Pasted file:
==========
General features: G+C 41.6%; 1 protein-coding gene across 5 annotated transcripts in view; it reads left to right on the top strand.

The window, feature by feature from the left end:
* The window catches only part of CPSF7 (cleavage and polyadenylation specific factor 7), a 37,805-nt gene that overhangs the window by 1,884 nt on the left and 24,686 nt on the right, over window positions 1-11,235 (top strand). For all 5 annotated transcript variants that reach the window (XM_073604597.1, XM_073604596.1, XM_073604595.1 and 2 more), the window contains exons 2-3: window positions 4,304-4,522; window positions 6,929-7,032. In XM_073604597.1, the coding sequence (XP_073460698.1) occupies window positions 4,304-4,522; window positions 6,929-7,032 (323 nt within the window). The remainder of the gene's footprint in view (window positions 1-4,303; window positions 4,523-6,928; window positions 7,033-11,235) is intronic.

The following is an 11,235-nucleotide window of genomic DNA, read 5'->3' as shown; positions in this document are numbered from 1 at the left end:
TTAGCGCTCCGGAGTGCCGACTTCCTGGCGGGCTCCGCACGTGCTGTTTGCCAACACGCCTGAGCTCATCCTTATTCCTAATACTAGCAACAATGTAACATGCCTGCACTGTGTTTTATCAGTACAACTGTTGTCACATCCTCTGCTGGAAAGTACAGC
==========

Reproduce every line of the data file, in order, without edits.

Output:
General features: G+C 41.6%; 1 protein-coding gene across 5 annotated transcripts in view; it reads left to right on the top strand.

The window, feature by feature from the left end:
* The window catches only part of CPSF7 (cleavage and polyadenylation specific factor 7), a 37,805-nt gene that overhangs the window by 1,884 nt on the left and 24,686 nt on the right, over window positions 1-11,235 (top strand). For all 5 annotated transcript variants that reach the window (XM_073604597.1, XM_073604596.1, XM_073604595.1 and 2 more), the window contains exons 2-3: window positions 4,304-4,522; window positions 6,929-7,032. In XM_073604597.1, the coding sequence (XP_073460698.1) occupies window positions 4,304-4,522; window positions 6,929-7,032 (323 nt within the window). The remainder of the gene's footprint in view (window positions 1-4,303; window positions 4,523-6,928; window positions 7,033-11,235) is intronic.

The following is an 11,235-nucleotide window of genomic DNA, read 5'->3' as shown; positions in this document are numbered from 1 at the left end:
TTAGCGCTCCGGAGTGCCGACTTCCTGGCGGGCTCCGCACGTGCTGTTTGCCAACACGCCTGAGCTCATCCTTATTCCTAATACTAGCAACAATGTAACATGCCTGCACTGTGTTTTATCAGTACAACTGTTGTCACATCCTCTGCTGGAAAGTACAGC